Racism in cricket, a Sri Lankan perspective

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Much has been said and written about racism in sport these days and comments of former England batsman Michael Carberry opened a can of worms. 

Born in Croydon, in the southern part of London, Carberry, a black cricketer claimed, ‘Cricket is rife with racism. The issue you have in cricket is, the people running the game don’t care about black people in it. Black people are not important to the structure of English cricket.’

Play it hard, but fair, like Marvan

Carberry implied that people of colour do not get equal opportunities in English cricket. Now, things in modern day Britain have changed quite drastically compared to the situation in 1970s and 80s. People always wonder why the Sri Lankan born Gehan Mendis – with a small matter of 41 First Class hundreds in County Cricket – didn’t go onto play for England? Was it because he was unlucky or were there reasons other than that? In a career that lasted for 19 seasons, Mendis played more than 350 First Class games, mostly for Lancashire and later for Sussex and was a fine player of fast bowling but was never considered by England!

Tony Greig’s comments during his stint as England skipper that he intended to make West Indies grovel and the backlash from it are well documented in the sports documentary, ‘Fire in Babylon’. The West Indies didn’t need any more motivation. “Clive Lloyd said, we don’t need to say much. The old man on television (Greig) has said it for us. We know what we have got to do,” Sir Viv Richards recalled. The Windies thrashed England 3-0 in that glorious summer of 1976. 

That was what happened on the cricket field and off the field in the board rooms of Lord’s there was someone else fighting for fair-play. Sri Lanka’s request for Test status had been repeatedly rejected at the ICC with England and Australia constantly using their veto power. 

Abdul Hafeez Kardar, Pakistan’s first Test captain and later President of Pakistan Cricket Board after retirement from 1972-1977 objected strongly that racial discrimination denied Sri Lanka an opportunity they deserved. 

The Oxford educated Kardar, a powerful member of the Ali Bhutto government, was an influential man and the Sri Lankan issue inspired him to start think of an Asian bloc in cricket and hence the Asian Cricket Council emerged. Kardar was also a prolific writer having authored 11 books on a variety of subjects like cricket, politics, war and diplomacy. 

As for players being subject to racial taunts, there are plenty of stories from cricketers especially those who played the game in 1980s and 1990s. The presence of the Code of Conduct for players and support staff has made players more vigilant in recent times.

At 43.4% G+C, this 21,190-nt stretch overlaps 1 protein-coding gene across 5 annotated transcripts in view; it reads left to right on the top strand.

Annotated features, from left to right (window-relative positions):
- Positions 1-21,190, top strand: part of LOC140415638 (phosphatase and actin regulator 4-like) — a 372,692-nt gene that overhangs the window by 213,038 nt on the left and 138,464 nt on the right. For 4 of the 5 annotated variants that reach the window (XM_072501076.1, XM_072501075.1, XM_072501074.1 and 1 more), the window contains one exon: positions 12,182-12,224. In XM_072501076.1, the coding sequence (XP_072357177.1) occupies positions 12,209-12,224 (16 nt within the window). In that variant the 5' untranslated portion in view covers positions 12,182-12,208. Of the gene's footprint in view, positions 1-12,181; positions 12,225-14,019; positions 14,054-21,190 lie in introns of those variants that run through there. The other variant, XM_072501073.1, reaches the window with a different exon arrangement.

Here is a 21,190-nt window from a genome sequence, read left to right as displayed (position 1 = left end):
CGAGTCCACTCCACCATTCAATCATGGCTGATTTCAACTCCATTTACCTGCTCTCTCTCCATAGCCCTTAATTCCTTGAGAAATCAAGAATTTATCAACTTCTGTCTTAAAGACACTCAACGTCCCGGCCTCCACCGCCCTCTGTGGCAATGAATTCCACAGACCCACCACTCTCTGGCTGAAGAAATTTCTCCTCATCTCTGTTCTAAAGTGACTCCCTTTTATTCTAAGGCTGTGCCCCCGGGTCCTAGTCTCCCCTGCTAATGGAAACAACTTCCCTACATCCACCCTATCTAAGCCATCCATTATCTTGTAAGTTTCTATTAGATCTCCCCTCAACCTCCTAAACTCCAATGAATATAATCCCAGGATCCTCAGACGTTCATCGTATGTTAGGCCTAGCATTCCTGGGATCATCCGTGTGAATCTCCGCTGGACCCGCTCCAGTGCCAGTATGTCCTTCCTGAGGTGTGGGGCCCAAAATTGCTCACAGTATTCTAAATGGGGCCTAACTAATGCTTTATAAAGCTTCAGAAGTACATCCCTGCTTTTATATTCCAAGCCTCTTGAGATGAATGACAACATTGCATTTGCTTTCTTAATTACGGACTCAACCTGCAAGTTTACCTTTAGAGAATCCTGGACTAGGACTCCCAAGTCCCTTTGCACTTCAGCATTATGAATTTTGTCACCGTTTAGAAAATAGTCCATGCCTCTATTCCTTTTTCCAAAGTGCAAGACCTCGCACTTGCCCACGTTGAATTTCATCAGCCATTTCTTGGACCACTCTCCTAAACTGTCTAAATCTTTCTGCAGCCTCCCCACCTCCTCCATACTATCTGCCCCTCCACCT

Amal Silva, who scored a Lord’s hundred in a Test match, remembers being called black this and black that during his playing career. Not just Silva, but players of that generation took it on the chin and went about their business mainly because they did not see any venom in the comments. Half of them of course did not understand what was being said due to the language problem. 

But there are a couple of instances when things went out of hand. Roshan Mahanama’s book ‘Retired Hurt’ is an interesting read. Mahanama claims that during Sri Lanka’s tour of Australia in 1995, opening batsman Sanath Jayasuriya was the subject of a racial slur with Glen McGrath being the culprit. Mahanama says that McGrath called Jayasuriya a ‘black monkey.’

In 2003, in Brisbane after being dismissed, Darren Lehmann shouted at Sri Lanka’s reserve players saying, ‘f***ing black c****.’ Head Coach Dav Whatmore heard the comments and took up the matter with Match Referee Clive Lloyd. 

Lehmann then apologized to the Sri Lankans. Interestingly Lloyd didn’t charge the player. 

However, ICC then CEO Malcolm Speed did not turn a blind eye to the incident and the following day he himself charged Lehmann. 

The batsman was found guilty and was suspended for five ODIs that saw him missing the initial part of the 2003 World Cup. 

Another Australian and a friend of Sri Lanka – Dean Jones got into trouble in 2006. Jones was long retired and was in Colombo on commentary duty during the Sri Lanka versus South Africa series. 

During a Test match at the P. Sara Oval, Hashim Amla took a catch to dismiss Kumar Sangakkara and Jones was heard muttering, ‘Oh, the terrorist has taken another one.’ Jones thought that he was off air but the microphone was still on when he uttered those words. 

There was a storm of protest in South Africa and that very day, Ten Sports ended Jones’ contract. Jones was quick to apologize to Amla and has patched things up and a few months later made a return to commentary. 

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